Wellington student president on why she's running for city council

Wellington student president on why she's running for city council
Photo credit: Newshub.

Victoria University Students' Association President Tamatha Paul is stepping out of the lecture theatre to launch her campaign to be a Wellington City Councillor.

Running in the Lambton Ward, 22-year-old Tamatha Paul told Newshub she has four major focuses that include making Wellington the first living wage city.

Tamatha Paul's focus areas:

  • Making Wellington New Zealand's first living wage city;

  • Getting Wellington central's waste system working again;

  • Investing in community building to help with local wellbeing, mental health, and resilience;

  • Making Wellington a city for the future, one that is safe, green, and moving that will last for the youth of today.

Paul says the city needs a fresh voice, telling Newshub: "There's no reflection of young people in the Council, there's nobody that looks like us, there's nobody that rents their house or know what it's like to catch public transport.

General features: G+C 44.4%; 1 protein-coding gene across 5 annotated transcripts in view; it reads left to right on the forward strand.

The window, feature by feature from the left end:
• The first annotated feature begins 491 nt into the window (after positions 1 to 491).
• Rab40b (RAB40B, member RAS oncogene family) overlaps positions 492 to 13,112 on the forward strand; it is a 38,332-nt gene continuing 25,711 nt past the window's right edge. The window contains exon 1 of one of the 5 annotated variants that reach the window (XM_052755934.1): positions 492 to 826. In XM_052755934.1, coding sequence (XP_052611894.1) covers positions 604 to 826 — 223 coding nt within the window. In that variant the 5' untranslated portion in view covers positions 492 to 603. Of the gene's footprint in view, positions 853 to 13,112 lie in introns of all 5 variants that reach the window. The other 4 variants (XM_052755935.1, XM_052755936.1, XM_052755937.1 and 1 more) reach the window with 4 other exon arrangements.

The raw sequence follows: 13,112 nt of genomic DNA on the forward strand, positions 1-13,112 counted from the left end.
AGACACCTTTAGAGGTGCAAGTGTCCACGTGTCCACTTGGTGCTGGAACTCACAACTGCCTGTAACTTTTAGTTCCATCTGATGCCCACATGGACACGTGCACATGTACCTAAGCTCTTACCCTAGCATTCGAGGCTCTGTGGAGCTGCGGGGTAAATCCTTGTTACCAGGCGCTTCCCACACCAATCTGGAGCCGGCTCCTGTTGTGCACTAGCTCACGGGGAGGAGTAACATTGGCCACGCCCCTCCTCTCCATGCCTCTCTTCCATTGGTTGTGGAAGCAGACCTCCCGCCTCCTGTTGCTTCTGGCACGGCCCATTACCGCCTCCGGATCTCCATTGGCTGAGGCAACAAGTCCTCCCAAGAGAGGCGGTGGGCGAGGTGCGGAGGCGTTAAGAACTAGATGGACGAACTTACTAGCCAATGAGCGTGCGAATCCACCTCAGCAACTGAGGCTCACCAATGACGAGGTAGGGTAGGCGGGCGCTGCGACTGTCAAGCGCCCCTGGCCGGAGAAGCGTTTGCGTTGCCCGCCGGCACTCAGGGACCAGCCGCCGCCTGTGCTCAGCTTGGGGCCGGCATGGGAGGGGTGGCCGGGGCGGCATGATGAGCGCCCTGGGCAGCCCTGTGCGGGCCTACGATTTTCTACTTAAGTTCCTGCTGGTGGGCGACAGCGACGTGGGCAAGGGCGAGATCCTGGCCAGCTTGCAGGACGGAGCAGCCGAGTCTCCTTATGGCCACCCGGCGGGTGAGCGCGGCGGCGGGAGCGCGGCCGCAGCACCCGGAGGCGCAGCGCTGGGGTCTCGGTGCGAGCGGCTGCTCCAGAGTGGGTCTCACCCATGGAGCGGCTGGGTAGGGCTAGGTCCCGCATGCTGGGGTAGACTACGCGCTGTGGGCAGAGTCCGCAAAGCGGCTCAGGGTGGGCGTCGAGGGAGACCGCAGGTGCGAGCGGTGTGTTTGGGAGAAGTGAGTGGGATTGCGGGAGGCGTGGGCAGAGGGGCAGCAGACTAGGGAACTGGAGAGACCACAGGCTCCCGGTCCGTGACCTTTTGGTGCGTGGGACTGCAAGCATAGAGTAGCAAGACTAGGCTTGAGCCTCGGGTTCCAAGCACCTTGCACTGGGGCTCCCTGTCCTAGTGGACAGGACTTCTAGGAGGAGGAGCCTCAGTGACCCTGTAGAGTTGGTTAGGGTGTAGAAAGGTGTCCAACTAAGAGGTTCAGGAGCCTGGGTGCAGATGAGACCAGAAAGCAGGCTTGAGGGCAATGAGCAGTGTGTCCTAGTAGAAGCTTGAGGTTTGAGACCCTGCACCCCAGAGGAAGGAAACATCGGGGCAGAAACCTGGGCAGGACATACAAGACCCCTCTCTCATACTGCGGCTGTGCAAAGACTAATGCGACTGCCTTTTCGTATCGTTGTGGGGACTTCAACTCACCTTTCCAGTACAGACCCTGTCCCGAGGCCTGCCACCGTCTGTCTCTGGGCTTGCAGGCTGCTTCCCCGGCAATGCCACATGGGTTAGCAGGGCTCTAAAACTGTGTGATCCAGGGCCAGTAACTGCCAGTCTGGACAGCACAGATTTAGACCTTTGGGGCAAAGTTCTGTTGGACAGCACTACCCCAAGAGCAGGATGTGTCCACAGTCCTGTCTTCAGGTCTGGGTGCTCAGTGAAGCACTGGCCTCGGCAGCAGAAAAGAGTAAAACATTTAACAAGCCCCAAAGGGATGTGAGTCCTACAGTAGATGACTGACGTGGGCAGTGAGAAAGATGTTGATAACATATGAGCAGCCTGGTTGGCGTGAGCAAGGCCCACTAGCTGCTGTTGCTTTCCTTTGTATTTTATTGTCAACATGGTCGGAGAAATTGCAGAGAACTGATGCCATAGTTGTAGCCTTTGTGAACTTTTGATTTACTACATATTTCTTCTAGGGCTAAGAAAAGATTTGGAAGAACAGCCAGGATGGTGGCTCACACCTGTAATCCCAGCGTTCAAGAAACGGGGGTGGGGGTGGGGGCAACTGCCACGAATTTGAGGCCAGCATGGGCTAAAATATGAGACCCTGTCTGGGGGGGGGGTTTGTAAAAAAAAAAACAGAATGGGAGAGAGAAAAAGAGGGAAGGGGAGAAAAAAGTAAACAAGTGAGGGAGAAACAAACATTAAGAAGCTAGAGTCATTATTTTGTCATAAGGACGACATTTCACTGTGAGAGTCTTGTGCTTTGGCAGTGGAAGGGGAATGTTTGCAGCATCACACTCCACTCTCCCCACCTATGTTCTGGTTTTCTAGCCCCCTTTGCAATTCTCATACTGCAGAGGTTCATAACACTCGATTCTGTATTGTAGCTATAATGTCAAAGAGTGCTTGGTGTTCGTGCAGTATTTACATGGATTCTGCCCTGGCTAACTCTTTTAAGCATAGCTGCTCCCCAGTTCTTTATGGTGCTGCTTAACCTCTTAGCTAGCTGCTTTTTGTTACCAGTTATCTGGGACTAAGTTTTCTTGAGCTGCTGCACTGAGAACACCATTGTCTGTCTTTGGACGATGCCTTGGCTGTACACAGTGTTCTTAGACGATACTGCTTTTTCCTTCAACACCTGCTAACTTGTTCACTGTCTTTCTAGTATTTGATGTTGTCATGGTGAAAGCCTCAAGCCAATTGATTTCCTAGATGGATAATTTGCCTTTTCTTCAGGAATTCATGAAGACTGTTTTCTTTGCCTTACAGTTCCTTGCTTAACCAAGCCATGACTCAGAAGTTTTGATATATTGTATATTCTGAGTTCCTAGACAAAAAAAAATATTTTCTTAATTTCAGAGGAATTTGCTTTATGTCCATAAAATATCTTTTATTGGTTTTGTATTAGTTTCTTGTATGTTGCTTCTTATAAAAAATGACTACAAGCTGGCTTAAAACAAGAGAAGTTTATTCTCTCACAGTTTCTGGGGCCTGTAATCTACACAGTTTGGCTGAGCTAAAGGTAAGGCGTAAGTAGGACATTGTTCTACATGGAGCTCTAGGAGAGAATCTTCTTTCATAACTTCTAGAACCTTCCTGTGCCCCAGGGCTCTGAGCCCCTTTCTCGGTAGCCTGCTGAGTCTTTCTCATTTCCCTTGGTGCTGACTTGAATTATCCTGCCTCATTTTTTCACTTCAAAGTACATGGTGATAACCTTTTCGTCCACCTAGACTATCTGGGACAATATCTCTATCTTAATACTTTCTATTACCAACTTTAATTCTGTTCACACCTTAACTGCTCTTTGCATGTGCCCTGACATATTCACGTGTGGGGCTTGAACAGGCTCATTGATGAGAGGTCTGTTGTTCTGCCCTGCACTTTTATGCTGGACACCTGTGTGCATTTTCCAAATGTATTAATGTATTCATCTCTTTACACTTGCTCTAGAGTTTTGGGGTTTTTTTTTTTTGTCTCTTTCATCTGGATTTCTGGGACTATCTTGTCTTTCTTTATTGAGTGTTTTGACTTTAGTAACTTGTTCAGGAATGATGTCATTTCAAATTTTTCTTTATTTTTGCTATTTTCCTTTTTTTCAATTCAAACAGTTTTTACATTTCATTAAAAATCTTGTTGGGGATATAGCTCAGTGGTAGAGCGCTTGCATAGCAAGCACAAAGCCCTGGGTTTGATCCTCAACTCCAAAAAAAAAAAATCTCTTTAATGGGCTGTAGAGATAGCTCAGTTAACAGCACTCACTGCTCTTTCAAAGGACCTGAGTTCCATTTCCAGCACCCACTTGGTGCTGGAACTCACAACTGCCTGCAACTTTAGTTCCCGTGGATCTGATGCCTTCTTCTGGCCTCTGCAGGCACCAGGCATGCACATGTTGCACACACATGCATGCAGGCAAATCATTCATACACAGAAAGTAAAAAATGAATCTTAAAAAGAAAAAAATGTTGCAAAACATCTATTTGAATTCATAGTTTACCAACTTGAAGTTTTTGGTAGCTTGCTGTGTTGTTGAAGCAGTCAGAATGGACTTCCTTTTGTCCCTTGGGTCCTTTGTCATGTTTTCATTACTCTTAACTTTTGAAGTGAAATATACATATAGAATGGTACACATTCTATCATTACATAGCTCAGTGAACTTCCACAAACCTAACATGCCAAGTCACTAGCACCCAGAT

"From what I've seen in the last three years, no one's really focussed on making commitments to saving the planet and issues that young people care about. I want to see that reflected and who better to do it than someone who's already representing 22,000 young people.

Making Wellington a living wage city is a top priority for Paul. She believes local businesses need to be encouraged to become living wage accredited.

"The Council is living wage accredited - but Council owned and operated venues aren't. I want to make sure that not only they're living wage but Wellington City Council works with local businesses and bigger businesses to encourage them to be accredited companies too."

Paul is the first Maori female to lead the student association in Victoria University's 122-year history. She says being a student is a "strength rather than a weakness".

"It's important democracy represents the people and a large amount of people in Wellington are under 25. We saw that in the climate strike, so many young people are passionate about politics and having a say in the way our country and city is governed."

Paul is confident she has a shot at winning a seat. She believes the current council isn't as representative as it could be and wants to change that.

Voting for Local Body Elections close on October 12 2019.